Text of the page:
The much-hyped Liger, which released in theatres on Thursday, seems to be incapable of drawing audiences. The first-day occupancy of the shows have been low, which may show up in a worrisome opening.
Film trade analyst Karan Taurani of Elara Capital told IANS: “The current response to Liger’ is poor. We had earlier estimated that the film will open at Rs 30-35 crore in the South, but the response to the film in Telugu markets has been below par.”
Going by the trends, the anticipated lifetime collections of Liger, too, have taken a beating from the earlier projected numbers.
“The lifetime collections of the film were expected to be Rs 170-180 crore, out of which 25 per cent was to come from the Hindi market, but looking at the current trends, the film is likely to achieve a lifetime figure of Rs 55-60 crore,” Taurani said.
“Out of these Rs 60 crore, Rs 10 crore will come from the Hindi territory. Liger may report a below-par performance across markets,” he added.
But why is the film, which had a good buzz around it, finding itself in such a situation? The answer is the lacklustre content that Puri Jagannath, the man at the helm, has delivered.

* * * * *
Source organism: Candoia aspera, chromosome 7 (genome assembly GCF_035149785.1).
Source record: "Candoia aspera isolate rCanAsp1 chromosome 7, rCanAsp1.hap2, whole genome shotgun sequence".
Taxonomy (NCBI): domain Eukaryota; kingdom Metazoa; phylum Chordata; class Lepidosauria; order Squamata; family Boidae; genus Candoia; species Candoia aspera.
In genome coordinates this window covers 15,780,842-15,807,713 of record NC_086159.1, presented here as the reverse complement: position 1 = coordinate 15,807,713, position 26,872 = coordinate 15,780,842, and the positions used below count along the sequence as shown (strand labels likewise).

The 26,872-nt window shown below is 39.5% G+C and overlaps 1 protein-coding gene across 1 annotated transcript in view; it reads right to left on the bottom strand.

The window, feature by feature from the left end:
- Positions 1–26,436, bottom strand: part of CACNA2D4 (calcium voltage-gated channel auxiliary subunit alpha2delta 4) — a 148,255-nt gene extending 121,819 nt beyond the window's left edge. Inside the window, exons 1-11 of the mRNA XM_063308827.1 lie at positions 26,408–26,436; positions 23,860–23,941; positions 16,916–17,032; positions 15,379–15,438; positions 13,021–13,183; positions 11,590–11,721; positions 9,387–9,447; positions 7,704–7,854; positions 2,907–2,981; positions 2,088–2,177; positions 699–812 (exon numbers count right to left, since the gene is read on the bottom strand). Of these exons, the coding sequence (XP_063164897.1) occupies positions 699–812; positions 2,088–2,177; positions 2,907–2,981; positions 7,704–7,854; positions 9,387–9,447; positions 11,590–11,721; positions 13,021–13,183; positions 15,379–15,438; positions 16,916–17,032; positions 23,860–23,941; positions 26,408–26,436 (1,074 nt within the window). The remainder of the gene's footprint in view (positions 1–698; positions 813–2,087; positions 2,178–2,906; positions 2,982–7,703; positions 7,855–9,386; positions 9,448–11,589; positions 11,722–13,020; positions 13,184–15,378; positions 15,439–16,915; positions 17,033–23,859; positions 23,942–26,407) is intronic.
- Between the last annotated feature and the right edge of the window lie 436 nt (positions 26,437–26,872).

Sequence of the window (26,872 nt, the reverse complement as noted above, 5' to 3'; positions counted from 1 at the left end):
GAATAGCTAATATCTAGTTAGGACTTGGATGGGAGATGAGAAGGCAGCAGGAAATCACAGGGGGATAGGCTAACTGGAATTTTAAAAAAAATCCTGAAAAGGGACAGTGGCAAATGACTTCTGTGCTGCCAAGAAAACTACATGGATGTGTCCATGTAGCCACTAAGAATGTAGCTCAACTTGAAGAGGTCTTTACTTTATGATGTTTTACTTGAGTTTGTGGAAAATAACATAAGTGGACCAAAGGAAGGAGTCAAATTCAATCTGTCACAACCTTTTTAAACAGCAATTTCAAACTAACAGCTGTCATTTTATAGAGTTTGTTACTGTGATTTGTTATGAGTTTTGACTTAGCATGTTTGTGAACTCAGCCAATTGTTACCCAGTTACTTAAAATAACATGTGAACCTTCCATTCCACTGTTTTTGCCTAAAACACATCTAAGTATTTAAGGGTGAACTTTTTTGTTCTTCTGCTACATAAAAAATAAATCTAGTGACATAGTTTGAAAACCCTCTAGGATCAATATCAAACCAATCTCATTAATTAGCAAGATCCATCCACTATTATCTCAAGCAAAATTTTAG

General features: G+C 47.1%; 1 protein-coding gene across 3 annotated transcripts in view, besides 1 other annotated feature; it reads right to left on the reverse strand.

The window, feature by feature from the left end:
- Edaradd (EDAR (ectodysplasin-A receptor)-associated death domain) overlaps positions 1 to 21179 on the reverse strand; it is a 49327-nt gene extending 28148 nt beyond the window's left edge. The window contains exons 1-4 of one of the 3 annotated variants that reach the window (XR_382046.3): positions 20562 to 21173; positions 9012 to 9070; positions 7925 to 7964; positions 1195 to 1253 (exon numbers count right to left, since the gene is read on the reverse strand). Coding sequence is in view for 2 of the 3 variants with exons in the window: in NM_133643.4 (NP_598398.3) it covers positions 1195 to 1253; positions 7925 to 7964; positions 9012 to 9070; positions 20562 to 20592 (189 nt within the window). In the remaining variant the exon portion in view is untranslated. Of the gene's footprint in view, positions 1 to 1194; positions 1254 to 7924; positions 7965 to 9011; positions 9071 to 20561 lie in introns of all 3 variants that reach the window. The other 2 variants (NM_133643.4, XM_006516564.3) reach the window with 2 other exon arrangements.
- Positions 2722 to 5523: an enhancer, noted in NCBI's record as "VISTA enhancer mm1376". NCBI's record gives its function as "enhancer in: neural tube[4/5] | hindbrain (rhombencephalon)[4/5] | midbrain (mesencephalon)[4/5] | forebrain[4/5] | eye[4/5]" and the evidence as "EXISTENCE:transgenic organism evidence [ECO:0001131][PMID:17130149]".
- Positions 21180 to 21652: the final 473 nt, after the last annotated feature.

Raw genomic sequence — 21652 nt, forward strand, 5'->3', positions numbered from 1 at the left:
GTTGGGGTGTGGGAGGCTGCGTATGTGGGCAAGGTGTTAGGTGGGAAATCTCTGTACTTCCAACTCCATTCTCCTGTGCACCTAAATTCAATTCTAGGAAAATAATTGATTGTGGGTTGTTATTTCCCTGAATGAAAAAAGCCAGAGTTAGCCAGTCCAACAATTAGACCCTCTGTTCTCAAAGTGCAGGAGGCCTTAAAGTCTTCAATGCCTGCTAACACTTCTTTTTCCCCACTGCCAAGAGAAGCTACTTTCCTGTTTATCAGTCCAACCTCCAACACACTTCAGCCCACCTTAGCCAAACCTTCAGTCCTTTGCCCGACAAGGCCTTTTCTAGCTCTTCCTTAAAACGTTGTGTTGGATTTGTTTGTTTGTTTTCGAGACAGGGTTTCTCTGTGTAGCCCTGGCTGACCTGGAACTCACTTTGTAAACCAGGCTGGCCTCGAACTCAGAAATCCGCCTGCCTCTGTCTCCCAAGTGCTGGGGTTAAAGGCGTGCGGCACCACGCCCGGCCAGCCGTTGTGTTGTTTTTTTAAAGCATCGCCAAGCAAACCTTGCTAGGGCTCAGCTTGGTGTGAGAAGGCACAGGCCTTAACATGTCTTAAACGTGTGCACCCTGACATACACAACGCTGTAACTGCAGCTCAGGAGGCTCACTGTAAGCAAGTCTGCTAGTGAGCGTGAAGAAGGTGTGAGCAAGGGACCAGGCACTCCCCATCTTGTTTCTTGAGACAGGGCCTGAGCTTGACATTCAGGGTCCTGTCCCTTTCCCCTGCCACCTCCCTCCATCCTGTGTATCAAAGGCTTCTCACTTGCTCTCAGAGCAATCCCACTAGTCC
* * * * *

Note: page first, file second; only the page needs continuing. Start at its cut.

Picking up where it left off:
“One has to really blame the kind of content that’s coming out these days,” noted Taurani.
“It is failing on every front to pull crowd into theatres. Even for Liger, people have seen something similar in 2015 in the Akshay Kumar and Sidharth Malhotra starrer ‘Brothers’,” Taurani added, pointing that the film gets beaten on the “novelty factor”.
As to what will exactly work at the box office in days to come, the trade analyst said the industry needs to do a lot of introspection and pull up its socks to up the game. “That’s the only way the industry can save itself from financial losses and the embarrassment that dawns upon it every Friday,” he said.
“Only films with good and realistic VFX and event films with exceptional content will work in the box office,” Taurani said.
He concluded by adding: “The industry needs to make radical changes in terms of content that can push footfalls back to pre-Covid levels. People have become selective about the nature of content they want to see in theatres.”